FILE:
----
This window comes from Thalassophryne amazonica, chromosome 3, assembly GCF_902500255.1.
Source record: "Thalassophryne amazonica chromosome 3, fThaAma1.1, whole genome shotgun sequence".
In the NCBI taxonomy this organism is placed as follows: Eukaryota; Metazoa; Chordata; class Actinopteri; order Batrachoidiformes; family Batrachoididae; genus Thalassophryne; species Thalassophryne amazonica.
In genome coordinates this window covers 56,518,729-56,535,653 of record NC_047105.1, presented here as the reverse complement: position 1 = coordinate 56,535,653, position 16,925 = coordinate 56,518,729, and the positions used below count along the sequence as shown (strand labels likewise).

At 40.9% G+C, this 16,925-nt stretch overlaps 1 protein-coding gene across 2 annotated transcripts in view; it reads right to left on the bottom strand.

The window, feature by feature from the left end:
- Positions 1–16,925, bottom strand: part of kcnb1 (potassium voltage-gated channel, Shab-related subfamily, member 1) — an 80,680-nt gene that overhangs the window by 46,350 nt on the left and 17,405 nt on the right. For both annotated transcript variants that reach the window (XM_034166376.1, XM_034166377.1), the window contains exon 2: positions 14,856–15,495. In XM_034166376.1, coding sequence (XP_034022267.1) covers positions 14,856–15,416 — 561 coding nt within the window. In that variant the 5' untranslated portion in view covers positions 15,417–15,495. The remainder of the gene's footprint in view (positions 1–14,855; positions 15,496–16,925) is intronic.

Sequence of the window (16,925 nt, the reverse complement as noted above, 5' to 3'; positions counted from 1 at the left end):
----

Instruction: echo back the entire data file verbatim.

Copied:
This window comes from Thalassophryne amazonica, chromosome 3, assembly GCF_902500255.1.
Source record: "Thalassophryne amazonica chromosome 3, fThaAma1.1, whole genome shotgun sequence".
In the NCBI taxonomy this organism is placed as follows: Eukaryota; Metazoa; Chordata; class Actinopteri; order Batrachoidiformes; family Batrachoididae; genus Thalassophryne; species Thalassophryne amazonica.
In genome coordinates this window covers 56,518,729-56,535,653 of record NC_047105.1, presented here as the reverse complement: position 1 = coordinate 56,535,653, position 16,925 = coordinate 56,518,729, and the positions used below count along the sequence as shown (strand labels likewise).

At 40.9% G+C, this 16,925-nt stretch overlaps 1 protein-coding gene across 2 annotated transcripts in view; it reads right to left on the bottom strand.

The window, feature by feature from the left end:
- Positions 1–16,925, bottom strand: part of kcnb1 (potassium voltage-gated channel, Shab-related subfamily, member 1) — an 80,680-nt gene that overhangs the window by 46,350 nt on the left and 17,405 nt on the right. For both annotated transcript variants that reach the window (XM_034166376.1, XM_034166377.1), the window contains exon 2: positions 14,856–15,495. In XM_034166376.1, coding sequence (XP_034022267.1) covers positions 14,856–15,416 — 561 coding nt within the window. In that variant the 5' untranslated portion in view covers positions 15,417–15,495. The remainder of the gene's footprint in view (positions 1–14,855; positions 15,496–16,925) is intronic.

Sequence of the window (16,925 nt, the reverse complement as noted above, 5' to 3'; positions counted from 1 at the left end):